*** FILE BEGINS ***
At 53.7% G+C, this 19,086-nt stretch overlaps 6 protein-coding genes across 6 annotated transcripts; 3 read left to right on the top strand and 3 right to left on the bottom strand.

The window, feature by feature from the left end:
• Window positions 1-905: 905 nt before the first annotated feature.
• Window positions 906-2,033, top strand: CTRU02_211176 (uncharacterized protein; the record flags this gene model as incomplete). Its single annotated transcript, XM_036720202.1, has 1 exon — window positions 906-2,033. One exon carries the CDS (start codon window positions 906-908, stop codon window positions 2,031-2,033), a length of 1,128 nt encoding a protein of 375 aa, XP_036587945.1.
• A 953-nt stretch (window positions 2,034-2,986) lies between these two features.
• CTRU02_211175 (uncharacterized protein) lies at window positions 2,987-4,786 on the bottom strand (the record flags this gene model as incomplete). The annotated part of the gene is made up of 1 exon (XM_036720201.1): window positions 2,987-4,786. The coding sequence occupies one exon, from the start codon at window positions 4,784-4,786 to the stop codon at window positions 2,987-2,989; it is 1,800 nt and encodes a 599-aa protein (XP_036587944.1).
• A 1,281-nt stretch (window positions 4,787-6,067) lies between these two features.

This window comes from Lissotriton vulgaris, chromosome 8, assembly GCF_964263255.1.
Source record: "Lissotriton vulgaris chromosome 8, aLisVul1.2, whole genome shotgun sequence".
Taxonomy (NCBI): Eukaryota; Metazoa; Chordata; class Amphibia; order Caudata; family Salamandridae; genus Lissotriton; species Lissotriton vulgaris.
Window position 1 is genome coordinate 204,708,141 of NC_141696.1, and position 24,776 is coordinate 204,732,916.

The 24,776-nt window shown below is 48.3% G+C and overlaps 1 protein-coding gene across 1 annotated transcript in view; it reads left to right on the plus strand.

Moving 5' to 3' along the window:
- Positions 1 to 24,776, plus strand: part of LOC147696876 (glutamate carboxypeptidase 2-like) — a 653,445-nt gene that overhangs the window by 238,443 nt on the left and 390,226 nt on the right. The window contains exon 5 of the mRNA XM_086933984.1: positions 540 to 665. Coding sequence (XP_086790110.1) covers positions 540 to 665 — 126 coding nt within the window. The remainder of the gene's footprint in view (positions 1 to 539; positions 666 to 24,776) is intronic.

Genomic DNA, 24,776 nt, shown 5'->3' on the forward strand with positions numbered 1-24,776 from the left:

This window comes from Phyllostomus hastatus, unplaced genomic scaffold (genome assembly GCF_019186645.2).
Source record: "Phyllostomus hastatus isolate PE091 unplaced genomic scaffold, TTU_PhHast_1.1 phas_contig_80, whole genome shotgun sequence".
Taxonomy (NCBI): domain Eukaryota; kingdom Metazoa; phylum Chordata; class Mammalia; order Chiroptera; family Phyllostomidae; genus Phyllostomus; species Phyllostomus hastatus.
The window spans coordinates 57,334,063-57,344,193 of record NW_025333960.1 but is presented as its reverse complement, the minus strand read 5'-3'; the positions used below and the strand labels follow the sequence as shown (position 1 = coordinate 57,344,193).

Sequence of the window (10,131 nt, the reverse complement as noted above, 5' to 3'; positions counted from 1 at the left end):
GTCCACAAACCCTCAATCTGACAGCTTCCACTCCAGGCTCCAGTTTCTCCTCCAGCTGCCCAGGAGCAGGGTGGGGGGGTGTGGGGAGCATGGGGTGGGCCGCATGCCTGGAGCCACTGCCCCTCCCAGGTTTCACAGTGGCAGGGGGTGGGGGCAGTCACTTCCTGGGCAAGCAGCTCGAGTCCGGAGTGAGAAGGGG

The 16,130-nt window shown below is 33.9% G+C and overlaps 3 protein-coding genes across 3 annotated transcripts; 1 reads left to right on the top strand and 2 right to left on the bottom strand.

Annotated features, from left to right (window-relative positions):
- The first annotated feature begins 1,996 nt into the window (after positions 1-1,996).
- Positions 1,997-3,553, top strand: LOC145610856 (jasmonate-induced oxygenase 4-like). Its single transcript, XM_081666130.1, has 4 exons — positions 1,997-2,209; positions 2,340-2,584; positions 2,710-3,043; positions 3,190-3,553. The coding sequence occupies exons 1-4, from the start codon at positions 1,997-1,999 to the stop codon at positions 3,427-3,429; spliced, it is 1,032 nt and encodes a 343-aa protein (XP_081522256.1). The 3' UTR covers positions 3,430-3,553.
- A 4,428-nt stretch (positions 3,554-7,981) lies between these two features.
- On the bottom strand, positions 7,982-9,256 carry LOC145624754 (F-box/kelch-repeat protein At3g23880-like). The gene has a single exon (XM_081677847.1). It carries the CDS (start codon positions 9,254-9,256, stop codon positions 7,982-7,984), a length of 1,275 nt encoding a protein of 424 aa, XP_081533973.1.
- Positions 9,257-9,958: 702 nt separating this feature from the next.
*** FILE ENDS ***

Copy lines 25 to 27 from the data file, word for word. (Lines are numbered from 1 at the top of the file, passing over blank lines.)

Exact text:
- Positions 1,997-3,553, top strand: LOC145610856 (jasmonate-induced oxygenase 4-like). Its single transcript, XM_081666130.1, has 4 exons — positions 1,997-2,209; positions 2,340-2,584; positions 2,710-3,043; positions 3,190-3,553. The coding sequence occupies exons 1-4, from the start codon at positions 1,997-1,999 to the stop codon at positions 3,427-3,429; spliced, it is 1,032 nt and encodes a 343-aa protein (XP_081522256.1). The 3' UTR covers positions 3,430-3,553.
- A 4,428-nt stretch (positions 3,554-7,981) lies between these two features.
- On the bottom strand, positions 7,982-9,256 carry LOC145624754 (F-box/kelch-repeat protein At3g23880-like). The gene has a single exon (XM_081677847.1). It carries the CDS (start codon positions 9,254-9,256, stop codon positions 7,982-7,984), a length of 1,275 nt encoding a protein of 424 aa, XP_081533973.1.